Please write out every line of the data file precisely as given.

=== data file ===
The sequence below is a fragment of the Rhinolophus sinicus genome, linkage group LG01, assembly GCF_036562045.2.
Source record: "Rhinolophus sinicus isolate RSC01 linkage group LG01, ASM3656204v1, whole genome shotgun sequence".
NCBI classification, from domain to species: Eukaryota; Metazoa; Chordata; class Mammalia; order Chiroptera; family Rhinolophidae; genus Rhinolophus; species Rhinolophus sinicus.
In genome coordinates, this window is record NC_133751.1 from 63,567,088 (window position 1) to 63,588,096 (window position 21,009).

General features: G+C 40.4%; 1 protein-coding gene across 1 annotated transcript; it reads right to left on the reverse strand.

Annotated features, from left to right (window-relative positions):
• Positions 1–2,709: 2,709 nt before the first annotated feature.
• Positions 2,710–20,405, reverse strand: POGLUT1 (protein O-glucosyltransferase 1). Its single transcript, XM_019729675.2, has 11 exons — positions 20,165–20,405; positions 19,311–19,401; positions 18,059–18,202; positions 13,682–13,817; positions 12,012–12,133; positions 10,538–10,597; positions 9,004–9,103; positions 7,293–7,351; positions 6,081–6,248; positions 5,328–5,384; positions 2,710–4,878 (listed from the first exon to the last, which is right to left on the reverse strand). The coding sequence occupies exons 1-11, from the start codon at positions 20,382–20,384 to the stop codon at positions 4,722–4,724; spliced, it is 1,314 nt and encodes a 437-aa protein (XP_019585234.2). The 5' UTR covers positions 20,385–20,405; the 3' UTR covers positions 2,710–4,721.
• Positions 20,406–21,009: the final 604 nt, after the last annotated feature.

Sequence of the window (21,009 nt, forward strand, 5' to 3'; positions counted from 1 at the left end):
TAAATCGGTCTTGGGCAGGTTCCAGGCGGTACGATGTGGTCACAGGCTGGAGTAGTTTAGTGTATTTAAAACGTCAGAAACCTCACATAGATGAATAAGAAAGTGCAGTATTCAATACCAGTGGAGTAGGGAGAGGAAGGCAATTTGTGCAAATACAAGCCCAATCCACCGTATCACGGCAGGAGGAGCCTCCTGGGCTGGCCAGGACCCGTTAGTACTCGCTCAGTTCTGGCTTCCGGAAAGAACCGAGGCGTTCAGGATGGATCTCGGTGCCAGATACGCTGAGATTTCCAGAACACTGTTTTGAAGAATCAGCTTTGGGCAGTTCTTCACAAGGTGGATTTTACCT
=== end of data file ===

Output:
The sequence below is a fragment of the Rhinolophus sinicus genome, linkage group LG01, assembly GCF_036562045.2.
Source record: "Rhinolophus sinicus isolate RSC01 linkage group LG01, ASM3656204v1, whole genome shotgun sequence".
NCBI classification, from domain to species: Eukaryota; Metazoa; Chordata; class Mammalia; order Chiroptera; family Rhinolophidae; genus Rhinolophus; species Rhinolophus sinicus.
In genome coordinates, this window is record NC_133751.1 from 63,567,088 (window position 1) to 63,588,096 (window position 21,009).

General features: G+C 40.4%; 1 protein-coding gene across 1 annotated transcript; it reads right to left on the reverse strand.

Annotated features, from left to right (window-relative positions):
• Positions 1–2,709: 2,709 nt before the first annotated feature.
• Positions 2,710–20,405, reverse strand: POGLUT1 (protein O-glucosyltransferase 1). Its single transcript, XM_019729675.2, has 11 exons — positions 20,165–20,405; positions 19,311–19,401; positions 18,059–18,202; positions 13,682–13,817; positions 12,012–12,133; positions 10,538–10,597; positions 9,004–9,103; positions 7,293–7,351; positions 6,081–6,248; positions 5,328–5,384; positions 2,710–4,878 (listed from the first exon to the last, which is right to left on the reverse strand). The coding sequence occupies exons 1-11, from the start codon at positions 20,382–20,384 to the stop codon at positions 4,722–4,724; spliced, it is 1,314 nt and encodes a 437-aa protein (XP_019585234.2). The 5' UTR covers positions 20,385–20,405; the 3' UTR covers positions 2,710–4,721.
• Positions 20,406–21,009: the final 604 nt, after the last annotated feature.

Sequence of the window (21,009 nt, forward strand, 5' to 3'; positions counted from 1 at the left end):
TAAATCGGTCTTGGGCAGGTTCCAGGCGGTACGATGTGGTCACAGGCTGGAGTAGTTTAGTGTATTTAAAACGTCAGAAACCTCACATAGATGAATAAGAAAGTGCAGTATTCAATACCAGTGGAGTAGGGAGAGGAAGGCAATTTGTGCAAATACAAGCCCAATCCACCGTATCACGGCAGGAGGAGCCTCCTGGGCTGGCCAGGACCCGTTAGTACTCGCTCAGTTCTGGCTTCCGGAAAGAACCGAGGCGTTCAGGATGGATCTCGGTGCCAGATACGCTGAGATTTCCAGAACACTGTTTTGAAGAATCAGCTTTGGGCAGTTCTTCACAAGGTGGATTTTACCT